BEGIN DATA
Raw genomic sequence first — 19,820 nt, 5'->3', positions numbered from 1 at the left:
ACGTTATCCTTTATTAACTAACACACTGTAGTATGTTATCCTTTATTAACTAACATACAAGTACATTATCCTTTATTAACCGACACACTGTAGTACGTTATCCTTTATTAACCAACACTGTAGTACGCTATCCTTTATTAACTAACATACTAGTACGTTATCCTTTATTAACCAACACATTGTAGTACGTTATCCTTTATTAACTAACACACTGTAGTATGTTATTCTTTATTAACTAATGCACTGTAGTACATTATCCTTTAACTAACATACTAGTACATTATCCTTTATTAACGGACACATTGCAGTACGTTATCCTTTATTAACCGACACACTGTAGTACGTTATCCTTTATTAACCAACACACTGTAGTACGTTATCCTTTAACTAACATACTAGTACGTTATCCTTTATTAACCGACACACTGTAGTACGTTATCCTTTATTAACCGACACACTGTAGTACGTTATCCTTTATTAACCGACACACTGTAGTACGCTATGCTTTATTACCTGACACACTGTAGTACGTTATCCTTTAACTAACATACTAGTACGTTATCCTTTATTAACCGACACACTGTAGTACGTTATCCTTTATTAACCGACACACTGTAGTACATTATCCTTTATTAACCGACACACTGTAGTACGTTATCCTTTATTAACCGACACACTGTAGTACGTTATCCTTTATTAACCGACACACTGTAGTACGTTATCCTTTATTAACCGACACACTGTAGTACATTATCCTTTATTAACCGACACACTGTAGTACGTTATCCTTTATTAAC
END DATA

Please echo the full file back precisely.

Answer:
Raw genomic sequence first — 19,820 nt, 5'->3', positions numbered from 1 at the left:
ACGTTATCCTTTATTAACTAACACACTGTAGTATGTTATCCTTTATTAACTAACATACAAGTACATTATCCTTTATTAACCGACACACTGTAGTACGTTATCCTTTATTAACCAACACTGTAGTACGCTATCCTTTATTAACTAACATACTAGTACGTTATCCTTTATTAACCAACACATTGTAGTACGTTATCCTTTATTAACTAACACACTGTAGTATGTTATTCTTTATTAACTAATGCACTGTAGTACATTATCCTTTAACTAACATACTAGTACATTATCCTTTATTAACGGACACATTGCAGTACGTTATCCTTTATTAACCGACACACTGTAGTACGTTATCCTTTATTAACCAACACACTGTAGTACGTTATCCTTTAACTAACATACTAGTACGTTATCCTTTATTAACCGACACACTGTAGTACGTTATCCTTTATTAACCGACACACTGTAGTACGTTATCCTTTATTAACCGACACACTGTAGTACGCTATGCTTTATTACCTGACACACTGTAGTACGTTATCCTTTAACTAACATACTAGTACGTTATCCTTTATTAACCGACACACTGTAGTACGTTATCCTTTATTAACCGACACACTGTAGTACATTATCCTTTATTAACCGACACACTGTAGTACGTTATCCTTTATTAACCGACACACTGTAGTACGTTATCCTTTATTAACCGACACACTGTAGTACGTTATCCTTTATTAACCGACACACTGTAGTACATTATCCTTTATTAACCGACACACTGTAGTACGTTATCCTTTATTAAC